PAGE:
We thank the High Commissioner for the presentation of her report on systemic racism and welcome her agenda towards transformative change for racial justice and equality. We echo the concerns raised in the report on the deeply entrenched nature of systemic racism against Africans and people of African descent, which the HC notes spans all spheres of life, from police encounters to health, education, employment, and housing. We also welcome the attention the report brings to the legacies of enslavement, colonialism, and the transatlantic trade of enslaved Africans and how these continue to shape systemic racism in laws, policies, and practices today.
At a time when a growing chorus around the world is calling for fundamental, systemic reforms to advance racial justice, accountability and reparations, it is shameful to see a number of states at the Council, many of them former colonial powers, defend a business-as-usual response to the High Commissioner’s call for transformative change. Business-as-usual will not do in addressing racism domestically, and it will not do in addressing it at the Council.
The brutal police murder of George Floyd in the United States that triggered the urgent debate last year that produced the mandate for this report was not an isolated incident. It was symptomatic of a widespread climate of impunity surrounding police killings, racial profiling and other human rights violations against people of African descent in many countries, as well as bias and discrimination in many aspects of their life, that will continue until states meaningfully grapple with their harmful legacies and seek to repair their far-reaching damage. Just to give an example, police in Brazil killed 25,000 people in the last five years. Black Brazilians are almost three times more likely to be killed by police than white Brazilians.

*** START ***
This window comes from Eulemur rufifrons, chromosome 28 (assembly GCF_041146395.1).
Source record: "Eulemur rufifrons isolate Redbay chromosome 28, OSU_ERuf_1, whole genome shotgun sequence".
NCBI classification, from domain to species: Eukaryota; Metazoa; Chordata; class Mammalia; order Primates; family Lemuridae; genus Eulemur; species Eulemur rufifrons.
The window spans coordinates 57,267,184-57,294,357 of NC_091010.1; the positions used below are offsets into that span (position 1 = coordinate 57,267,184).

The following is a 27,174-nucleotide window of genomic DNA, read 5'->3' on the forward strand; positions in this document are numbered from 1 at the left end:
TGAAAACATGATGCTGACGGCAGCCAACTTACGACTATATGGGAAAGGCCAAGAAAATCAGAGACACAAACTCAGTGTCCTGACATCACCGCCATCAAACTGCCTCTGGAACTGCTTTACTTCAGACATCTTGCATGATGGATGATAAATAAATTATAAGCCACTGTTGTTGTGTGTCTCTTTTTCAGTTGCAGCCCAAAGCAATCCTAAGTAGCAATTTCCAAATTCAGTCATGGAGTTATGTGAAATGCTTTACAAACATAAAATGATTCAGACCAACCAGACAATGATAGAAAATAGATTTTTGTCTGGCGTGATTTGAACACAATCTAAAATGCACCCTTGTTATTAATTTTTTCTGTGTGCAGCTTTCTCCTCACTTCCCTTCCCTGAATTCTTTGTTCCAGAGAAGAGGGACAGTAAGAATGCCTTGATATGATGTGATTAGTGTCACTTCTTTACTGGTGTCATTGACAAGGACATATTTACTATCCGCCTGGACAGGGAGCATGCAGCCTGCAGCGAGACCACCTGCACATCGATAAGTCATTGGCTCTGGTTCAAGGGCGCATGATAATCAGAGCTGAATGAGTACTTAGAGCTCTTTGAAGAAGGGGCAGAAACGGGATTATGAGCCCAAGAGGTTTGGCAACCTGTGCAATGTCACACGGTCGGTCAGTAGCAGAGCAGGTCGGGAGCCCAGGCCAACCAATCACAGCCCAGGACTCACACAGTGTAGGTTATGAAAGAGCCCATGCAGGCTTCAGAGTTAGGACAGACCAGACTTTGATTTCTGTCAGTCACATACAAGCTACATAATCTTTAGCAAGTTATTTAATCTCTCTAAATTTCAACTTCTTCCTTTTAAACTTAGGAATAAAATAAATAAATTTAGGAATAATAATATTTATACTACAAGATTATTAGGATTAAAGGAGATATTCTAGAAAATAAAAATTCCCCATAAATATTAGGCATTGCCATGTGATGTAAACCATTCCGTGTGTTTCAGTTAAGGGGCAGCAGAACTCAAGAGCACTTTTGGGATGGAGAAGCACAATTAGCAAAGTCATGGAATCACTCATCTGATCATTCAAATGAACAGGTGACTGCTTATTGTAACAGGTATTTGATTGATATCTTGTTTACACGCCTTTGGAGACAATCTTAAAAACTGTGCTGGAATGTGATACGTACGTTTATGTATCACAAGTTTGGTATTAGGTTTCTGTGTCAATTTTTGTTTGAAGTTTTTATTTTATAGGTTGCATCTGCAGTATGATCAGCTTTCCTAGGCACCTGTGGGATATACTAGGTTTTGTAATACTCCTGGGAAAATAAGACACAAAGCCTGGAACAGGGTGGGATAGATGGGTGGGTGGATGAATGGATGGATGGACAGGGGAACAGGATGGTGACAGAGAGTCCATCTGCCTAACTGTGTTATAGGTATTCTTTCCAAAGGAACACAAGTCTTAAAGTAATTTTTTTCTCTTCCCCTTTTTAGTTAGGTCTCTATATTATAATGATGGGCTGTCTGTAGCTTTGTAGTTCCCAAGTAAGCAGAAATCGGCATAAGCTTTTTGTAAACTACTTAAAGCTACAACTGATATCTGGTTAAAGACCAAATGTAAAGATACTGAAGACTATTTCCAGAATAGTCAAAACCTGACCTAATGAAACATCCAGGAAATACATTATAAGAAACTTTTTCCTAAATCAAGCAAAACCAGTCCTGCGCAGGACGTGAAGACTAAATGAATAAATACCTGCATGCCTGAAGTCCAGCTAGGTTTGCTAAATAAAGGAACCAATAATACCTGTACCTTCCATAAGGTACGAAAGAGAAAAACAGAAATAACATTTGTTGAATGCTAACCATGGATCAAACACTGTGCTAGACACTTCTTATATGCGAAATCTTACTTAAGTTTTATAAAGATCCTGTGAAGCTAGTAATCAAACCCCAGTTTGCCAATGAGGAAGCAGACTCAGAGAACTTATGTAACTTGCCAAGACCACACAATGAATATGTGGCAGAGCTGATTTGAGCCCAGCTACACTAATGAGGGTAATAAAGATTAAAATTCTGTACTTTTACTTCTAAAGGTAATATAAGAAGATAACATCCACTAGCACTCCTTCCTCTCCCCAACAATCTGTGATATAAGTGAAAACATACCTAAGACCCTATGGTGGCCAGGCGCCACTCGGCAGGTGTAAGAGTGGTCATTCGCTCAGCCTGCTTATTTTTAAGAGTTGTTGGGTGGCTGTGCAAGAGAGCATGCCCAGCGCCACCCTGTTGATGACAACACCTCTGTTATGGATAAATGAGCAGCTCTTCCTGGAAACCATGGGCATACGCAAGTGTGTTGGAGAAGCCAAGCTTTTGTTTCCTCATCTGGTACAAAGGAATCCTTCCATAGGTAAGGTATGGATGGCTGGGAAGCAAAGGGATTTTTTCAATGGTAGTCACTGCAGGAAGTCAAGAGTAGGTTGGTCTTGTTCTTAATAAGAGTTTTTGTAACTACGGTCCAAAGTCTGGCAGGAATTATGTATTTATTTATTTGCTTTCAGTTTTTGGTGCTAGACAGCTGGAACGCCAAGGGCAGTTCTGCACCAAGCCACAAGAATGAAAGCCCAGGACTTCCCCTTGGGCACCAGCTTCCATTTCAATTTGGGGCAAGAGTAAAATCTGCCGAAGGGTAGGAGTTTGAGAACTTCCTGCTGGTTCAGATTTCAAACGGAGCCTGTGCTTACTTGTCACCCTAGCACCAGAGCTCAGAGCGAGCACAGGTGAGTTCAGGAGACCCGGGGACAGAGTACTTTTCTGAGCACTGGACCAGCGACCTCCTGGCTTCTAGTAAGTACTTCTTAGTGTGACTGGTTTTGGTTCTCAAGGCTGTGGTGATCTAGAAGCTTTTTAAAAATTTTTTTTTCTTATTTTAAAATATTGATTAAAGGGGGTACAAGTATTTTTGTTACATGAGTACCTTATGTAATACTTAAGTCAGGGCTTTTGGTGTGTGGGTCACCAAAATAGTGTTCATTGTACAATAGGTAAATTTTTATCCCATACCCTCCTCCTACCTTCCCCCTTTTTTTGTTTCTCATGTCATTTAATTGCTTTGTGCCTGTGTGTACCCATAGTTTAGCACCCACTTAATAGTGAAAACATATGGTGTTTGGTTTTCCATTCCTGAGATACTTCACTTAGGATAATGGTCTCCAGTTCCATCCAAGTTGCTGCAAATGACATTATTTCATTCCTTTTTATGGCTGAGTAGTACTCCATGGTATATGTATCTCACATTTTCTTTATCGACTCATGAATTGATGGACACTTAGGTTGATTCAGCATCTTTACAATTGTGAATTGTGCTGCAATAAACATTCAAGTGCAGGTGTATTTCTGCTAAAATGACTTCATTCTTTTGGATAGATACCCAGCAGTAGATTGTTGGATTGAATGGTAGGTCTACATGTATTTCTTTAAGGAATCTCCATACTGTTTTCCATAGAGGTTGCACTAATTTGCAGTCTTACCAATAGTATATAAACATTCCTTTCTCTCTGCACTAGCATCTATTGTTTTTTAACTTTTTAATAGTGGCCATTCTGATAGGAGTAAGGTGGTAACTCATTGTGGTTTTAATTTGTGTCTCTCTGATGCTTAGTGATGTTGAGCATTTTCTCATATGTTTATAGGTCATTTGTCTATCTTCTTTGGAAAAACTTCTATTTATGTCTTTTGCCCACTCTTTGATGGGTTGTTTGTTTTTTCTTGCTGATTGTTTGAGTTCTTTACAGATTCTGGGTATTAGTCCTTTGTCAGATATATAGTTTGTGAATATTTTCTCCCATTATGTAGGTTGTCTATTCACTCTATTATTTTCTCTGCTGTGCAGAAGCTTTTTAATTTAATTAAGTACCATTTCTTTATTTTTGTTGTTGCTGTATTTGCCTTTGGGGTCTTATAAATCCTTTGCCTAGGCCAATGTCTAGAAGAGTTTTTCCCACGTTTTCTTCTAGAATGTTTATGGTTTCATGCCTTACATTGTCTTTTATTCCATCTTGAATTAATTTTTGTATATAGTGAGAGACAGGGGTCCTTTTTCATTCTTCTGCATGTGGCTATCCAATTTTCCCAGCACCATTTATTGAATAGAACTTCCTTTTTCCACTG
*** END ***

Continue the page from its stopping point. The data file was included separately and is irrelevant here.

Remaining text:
We urge the Council to heed the High Commissioner’s call for a specific UN mechanism to spur transformative change, and adopt a resolution establishing an international and independent mechanism to investigate and enhance accountability for past and current human rights violations against people of African descent in the US, Latin America, Europe and around the world.